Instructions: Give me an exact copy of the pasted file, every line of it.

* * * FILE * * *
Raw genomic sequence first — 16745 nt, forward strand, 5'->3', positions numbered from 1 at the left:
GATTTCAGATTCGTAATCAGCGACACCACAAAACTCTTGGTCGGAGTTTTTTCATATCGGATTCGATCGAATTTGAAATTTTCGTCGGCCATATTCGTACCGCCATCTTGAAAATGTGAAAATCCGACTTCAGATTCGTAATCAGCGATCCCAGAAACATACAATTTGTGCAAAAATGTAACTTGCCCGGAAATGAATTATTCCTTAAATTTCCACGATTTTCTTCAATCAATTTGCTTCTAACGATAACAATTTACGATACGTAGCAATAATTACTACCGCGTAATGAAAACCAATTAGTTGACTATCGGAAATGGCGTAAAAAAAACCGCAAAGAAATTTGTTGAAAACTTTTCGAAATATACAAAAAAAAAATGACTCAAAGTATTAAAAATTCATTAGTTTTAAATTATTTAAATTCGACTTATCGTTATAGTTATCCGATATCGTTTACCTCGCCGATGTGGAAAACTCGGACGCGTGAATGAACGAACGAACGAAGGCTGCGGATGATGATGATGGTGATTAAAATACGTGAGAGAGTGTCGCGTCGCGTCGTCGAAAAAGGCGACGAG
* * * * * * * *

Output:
Raw genomic sequence first — 16745 nt, forward strand, 5'->3', positions numbered from 1 at the left:
GATTTCAGATTCGTAATCAGCGACACCACAAAACTCTTGGTCGGAGTTTTTTCATATCGGATTCGATCGAATTTGAAATTTTCGTCGGCCATATTCGTACCGCCATCTTGAAAATGTGAAAATCCGACTTCAGATTCGTAATCAGCGATCCCAGAAACATACAATTTGTGCAAAAATGTAACTTGCCCGGAAATGAATTATTCCTTAAATTTCCACGATTTTCTTCAATCAATTTGCTTCTAACGATAACAATTTACGATACGTAGCAATAATTACTACCGCGTAATGAAAACCAATTAGTTGACTATCGGAAATGGCGTAAAAAAAACCGCAAAGAAATTTGTTGAAAACTTTTCGAAATATACAAAAAAAAAATGACTCAAAGTATTAAAAATTCATTAGTTTTAAATTATTTAAATTCGACTTATCGTTATAGTTATCCGATATCGTTTACCTCGCCGATGTGGAAAACTCGGACGCGTGAATGAACGAACGAACGAAGGCTGCGGATGATGATGATGGTGATTAAAATACGTGAGAGAGTGTCGCGTCGCGTCGTCGAAAAAGGCGACGAG